eBay Art Full of Fakes

San Jose, California -- Since its inception, eBay has become a den of art forgery, an unregulated market where ignorant art enthusiasts are easy prey for forgers and scam artists, say many experts.

Art collectors of ArtKabinett social media network have learned to avoid the eBay website for fine art purchases.

On can easily find an eBay seller in Hungary with “original” Warhols and Basquiats.

Experts say that a large number of collectors are duped when buying fine art online.

Connecticut gallerist David Crespo found himself in this situation when he was charged with mail and wire fraud in 2012 after selling forged work both on eBay and out of his gallery.

After Sotheby’s declared 21 “original” Picassos he purchased for less than $50,000 on eBay to be fake, Crespo nevertheless resold them on the open—and less discerning—market.

In late June, John Re was arrested on charges of engaging in an eBay forgery scheme that earned him $1.9 million.

Re is accused of starting an eBay forgery operation in 2005, telling private collectors that he’d stumbled on a cache of Jackson Pollock paintings in 1999 while cleaning out an elderly woman’s estate in Long Island, New York.

Fifty-eight of the works Re is accused of selling went to the same collector for $519,890, the paintings ranging in price from $1,000 to $60,000; 12 others were allegedly sold to a different collector for $894,500; and three others allegedly to a third collector for $475,000.

In April, a Florida pastor named Kevin Sutherland was convicted of trying to sell fraudulent Damien Hirst paintings.

Sutherland had unwittingly purchased the paintings from a forger in California on eBay. But when he took them to Sotheby’s in New York to be appraised and auctioned, the house responded that it couldn’t authenticate the work. (They had contacted Damien Hirst’s camp in London, which declared the paintings fake).

He might have been a victim of fraud when initially purchasing the paintings, but Sutherland was later arrested after he attempted to offload the paintings for $175,000 to an undercover detective.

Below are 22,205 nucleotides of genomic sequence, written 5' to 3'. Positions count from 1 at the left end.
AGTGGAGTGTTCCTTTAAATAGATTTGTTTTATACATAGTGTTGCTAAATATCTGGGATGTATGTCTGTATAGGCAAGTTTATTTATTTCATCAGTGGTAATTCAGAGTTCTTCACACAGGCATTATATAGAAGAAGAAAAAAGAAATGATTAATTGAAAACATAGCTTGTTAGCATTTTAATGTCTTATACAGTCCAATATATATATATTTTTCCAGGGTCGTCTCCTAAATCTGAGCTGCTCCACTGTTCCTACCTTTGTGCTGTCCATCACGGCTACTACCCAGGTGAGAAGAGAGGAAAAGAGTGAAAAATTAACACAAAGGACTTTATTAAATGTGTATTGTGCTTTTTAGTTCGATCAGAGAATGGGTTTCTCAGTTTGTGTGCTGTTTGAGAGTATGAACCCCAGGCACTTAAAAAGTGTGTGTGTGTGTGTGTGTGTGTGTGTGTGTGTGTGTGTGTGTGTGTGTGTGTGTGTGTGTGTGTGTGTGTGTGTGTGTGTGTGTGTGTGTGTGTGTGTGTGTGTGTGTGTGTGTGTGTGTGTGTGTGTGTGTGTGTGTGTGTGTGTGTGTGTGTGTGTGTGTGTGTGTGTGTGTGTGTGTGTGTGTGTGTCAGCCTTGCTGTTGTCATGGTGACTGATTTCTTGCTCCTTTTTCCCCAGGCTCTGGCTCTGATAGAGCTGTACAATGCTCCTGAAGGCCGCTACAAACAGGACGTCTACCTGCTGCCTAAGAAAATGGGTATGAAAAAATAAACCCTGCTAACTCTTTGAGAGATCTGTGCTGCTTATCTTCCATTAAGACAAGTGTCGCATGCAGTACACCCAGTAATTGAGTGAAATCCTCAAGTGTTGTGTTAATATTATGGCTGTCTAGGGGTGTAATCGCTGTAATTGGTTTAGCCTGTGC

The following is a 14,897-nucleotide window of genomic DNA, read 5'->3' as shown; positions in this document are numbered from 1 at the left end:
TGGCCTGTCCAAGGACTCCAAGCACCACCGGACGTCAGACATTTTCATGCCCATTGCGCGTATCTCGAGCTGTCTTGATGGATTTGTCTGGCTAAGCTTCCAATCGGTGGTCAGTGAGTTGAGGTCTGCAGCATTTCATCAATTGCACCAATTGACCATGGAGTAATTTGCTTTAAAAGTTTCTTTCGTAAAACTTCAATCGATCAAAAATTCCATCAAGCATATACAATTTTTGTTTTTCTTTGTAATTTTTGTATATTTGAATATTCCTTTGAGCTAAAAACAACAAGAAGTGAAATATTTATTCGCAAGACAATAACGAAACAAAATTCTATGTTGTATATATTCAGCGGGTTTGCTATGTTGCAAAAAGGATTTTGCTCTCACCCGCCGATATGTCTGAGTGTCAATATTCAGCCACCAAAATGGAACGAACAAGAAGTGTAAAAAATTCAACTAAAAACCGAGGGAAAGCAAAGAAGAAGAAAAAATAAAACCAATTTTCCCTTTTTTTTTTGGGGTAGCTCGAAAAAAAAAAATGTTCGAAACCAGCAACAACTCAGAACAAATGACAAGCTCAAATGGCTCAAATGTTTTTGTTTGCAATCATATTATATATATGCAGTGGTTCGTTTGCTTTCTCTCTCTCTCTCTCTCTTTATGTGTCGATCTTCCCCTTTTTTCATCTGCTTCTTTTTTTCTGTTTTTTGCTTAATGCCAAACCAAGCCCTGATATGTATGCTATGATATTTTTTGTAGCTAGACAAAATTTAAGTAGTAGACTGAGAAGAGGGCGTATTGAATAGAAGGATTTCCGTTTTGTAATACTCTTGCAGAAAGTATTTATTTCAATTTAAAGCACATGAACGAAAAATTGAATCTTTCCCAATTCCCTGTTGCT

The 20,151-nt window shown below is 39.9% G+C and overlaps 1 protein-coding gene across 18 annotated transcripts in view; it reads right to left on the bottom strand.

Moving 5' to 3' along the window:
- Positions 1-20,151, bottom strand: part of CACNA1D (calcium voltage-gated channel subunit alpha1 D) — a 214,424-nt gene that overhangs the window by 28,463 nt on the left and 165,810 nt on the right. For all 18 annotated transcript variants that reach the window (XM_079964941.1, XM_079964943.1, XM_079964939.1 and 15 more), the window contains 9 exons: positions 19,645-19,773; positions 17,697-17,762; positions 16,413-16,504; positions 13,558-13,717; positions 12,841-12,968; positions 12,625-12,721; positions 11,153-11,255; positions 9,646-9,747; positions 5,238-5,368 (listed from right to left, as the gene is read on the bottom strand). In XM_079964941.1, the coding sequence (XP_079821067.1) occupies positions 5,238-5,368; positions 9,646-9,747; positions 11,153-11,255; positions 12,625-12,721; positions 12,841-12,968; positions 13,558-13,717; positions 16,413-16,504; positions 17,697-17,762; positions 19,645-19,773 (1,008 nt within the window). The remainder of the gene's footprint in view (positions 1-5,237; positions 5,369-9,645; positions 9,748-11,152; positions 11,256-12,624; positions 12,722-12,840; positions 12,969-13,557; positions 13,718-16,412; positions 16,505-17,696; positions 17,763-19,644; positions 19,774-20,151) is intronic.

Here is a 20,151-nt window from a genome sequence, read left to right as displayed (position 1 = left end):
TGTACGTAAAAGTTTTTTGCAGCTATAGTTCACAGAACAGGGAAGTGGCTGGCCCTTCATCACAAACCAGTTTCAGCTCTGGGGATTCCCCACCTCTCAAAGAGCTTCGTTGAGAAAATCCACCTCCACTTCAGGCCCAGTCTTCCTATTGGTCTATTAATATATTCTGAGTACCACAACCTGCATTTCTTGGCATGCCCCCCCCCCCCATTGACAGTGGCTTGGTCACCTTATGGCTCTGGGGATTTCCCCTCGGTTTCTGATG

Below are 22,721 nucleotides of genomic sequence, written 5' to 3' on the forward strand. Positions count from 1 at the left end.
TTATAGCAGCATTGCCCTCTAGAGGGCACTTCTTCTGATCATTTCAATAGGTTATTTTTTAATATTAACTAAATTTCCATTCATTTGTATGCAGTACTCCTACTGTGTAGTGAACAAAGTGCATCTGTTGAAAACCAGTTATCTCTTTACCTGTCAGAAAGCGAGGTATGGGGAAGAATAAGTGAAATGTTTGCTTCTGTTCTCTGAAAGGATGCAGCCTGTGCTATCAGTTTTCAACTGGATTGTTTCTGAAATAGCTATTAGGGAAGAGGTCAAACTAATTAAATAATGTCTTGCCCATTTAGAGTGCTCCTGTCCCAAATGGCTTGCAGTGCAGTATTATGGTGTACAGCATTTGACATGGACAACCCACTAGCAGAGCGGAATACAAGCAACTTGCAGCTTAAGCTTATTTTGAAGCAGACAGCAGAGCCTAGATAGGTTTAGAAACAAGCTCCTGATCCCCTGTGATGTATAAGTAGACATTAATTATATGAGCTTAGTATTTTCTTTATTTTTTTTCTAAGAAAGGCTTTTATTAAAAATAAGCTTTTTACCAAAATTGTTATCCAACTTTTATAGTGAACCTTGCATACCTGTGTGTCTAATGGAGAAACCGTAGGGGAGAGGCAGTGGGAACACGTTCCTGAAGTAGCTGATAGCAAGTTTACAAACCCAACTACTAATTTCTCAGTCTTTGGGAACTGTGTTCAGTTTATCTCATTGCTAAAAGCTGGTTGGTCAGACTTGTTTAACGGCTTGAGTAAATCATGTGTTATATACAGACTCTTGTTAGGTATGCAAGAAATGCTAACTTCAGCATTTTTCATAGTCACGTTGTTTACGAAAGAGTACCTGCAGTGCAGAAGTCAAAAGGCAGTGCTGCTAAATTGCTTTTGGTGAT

Confidence Game

“People still believe that there are all these treasures out there and that they’re going to be the ones to discover them,” says Loll. “There’s still this Antiques Roadshow mentality infiltrating the online art marketplace," says Colette Loll, an expert in art fraud who consults with eBay and has trained federal agents in forgery investigations

A recent academic study estimated that up to 91 percent of supposed Henry Moore drawings and sculptures sold on eBay were fake.

And often, it’s the more sophisticated buyer— the art collector—who thinks they’ve won the lottery when they discover an undervalued art work on the Internet.

Duped Buyer

Henry Stephenson is one of those duped buyers. He ignored red flags until the Picasso works were on his walls. “The works were all coming in around the same size, and the certificates of authenticity and provenances were all printed on the same paper with the same old typewriter."

He sent two watercolors to the Picasso Administration, the body which authenticates the Spanish painter’s work, which concluded they were fakes.

The pigments were chemically tested and found to have been created with paint produced in 2000 (The artist died in 1973).

eBay Not Liable

Joe Gioconda, an intellectual property lawyer who litigates against online counterfeiters, predicts that the number of consumers being defrauded will continue to skyrocket because both sellers and intermediaries like eBay are rarely held accountable for forgery crimes. “Art forgery doesn’t fit neatly into any legal theory that has a strong remedy,” says Gioconda. “If you’re defrauded, your remedies are typically going to be under state law.”

Although eBay makes a direct profit from sales, it is not liable unless it had knowledge of a suspicious seller.

In a statement, eBay said it “aggressively detects and removes members who engage in any type of fraudulent behavior,” and that it encourages members of its community to bring fraudulent listings to its attention through the “Report Item” link or form. “Once submitted, a detailed review is initiated and vetted by our teams, and listings deemed fraudulent will be removed promptly.”

But in a quick look at eBay one finds plenty of too-good-to-be-true art auctions. And would-be collectors continue to distort the cultural record in their hunt for hidden treasures.